That was all a long-winded way of saying that I’m stumped. The intended recipient of this letter could be basically anybody, and I’m not satisfied with any of my potential candidates listed above. Do you have anyone else in mind? I’ll be looking forward to hearing in the comments.

To understate a bit, Rayse seems like bad news. He has what must surely be the highest god-level-being kill count in the universe. Rayse has three confirmed kills at this point, which is a lot when you’re talking about a species with only 16 individuals. He also seems to have the most terrible Shard of all, and on this point I see no reason to second-guess Hoid. Odium is a Shard of hatred, and seems to bring with it bloodlust, constant warfare, and a proliferation of the worst and most harmful ways in which societies and kingdoms interact. Combine this with someone who already seems to be huge jerk, and it’s not hard to see why the normally passive and observational Hoid would feel like he has to give things a nudge.

I think it’s no secret that Odium is going to be a major antagonist in the Stormlight Archive. I would declare him THE main antagonist right now, without any hesitation, if I weren’t so used to Brandon Sanderson complicating his own plots. After all, I never expected the Lord Ruler to be anything less than the Big Boss of the Mistborn series, and look where that got me. But here it seems like Sanderson is setting Odium up to be much more than a local threat. Rayse has had a cosmere-spanning impact, and has killed multiple shards. He may be a cosmere-wide threat.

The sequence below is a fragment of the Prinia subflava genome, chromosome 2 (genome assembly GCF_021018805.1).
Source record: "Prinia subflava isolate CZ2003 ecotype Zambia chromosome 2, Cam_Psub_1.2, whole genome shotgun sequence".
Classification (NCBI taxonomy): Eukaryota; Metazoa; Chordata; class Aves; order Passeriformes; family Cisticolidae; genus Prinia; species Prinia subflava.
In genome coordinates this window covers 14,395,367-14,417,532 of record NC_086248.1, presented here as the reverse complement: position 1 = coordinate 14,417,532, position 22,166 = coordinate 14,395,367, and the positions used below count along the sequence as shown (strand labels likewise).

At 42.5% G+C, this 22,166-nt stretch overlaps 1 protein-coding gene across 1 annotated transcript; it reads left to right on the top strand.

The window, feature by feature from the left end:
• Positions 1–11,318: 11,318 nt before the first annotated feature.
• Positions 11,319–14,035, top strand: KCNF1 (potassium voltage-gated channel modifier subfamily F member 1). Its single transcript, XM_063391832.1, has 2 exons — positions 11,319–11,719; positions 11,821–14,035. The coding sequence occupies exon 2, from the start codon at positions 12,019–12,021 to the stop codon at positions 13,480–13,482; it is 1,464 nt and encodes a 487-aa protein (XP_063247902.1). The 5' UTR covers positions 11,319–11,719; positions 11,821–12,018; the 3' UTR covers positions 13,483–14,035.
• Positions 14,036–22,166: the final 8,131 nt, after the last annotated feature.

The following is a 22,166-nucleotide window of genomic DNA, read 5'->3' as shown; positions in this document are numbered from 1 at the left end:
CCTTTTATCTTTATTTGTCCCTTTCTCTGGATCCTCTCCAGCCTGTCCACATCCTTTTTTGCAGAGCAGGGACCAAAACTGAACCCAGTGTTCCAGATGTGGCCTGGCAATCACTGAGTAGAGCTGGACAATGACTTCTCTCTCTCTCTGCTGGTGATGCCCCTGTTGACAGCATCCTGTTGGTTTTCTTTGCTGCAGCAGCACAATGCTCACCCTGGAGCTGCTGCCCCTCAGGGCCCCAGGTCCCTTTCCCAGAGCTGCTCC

While putting the letter together, I realized for the first time how often Brandon Sanderson managed to make these epigraphs acutely relevant to the chapters they precede. My favorite example of this is the epigraph to Chapter 15: The Decoy: “You do not agree with my quest. I understand that, so much as it is possible to understand someone with whom I disagree so completely.” Chapter 15 is when Sadeas and Dalinar’s shared backstory is revealed, when we come to understand how these bitter rivals work together, and what drove them apart in the first place.  Dalinar and Sadeas share a common goal, unlike Hoid and his correspondent, but they are divided by a complete difference in nature. This attempt at understanding, and almost respect, even in the face of total disagreement is present in both the epigraph and the chapter.

Usually it’s subtler than that, but more often than not I would read the epigraph and think to myself, heh, this resonates well with the chapter it introduces. I like little tricks like that. You don’t have to notice them to have them work, either. The epigraphs prime the reader to experience the story in a different way.

That’s it for Part Two! Check back next week for the interludes.


Carl Engle-Laird is an editorial assistant and Stormlight Archive correspondent for Tor.com. You can follow him on Twitter here.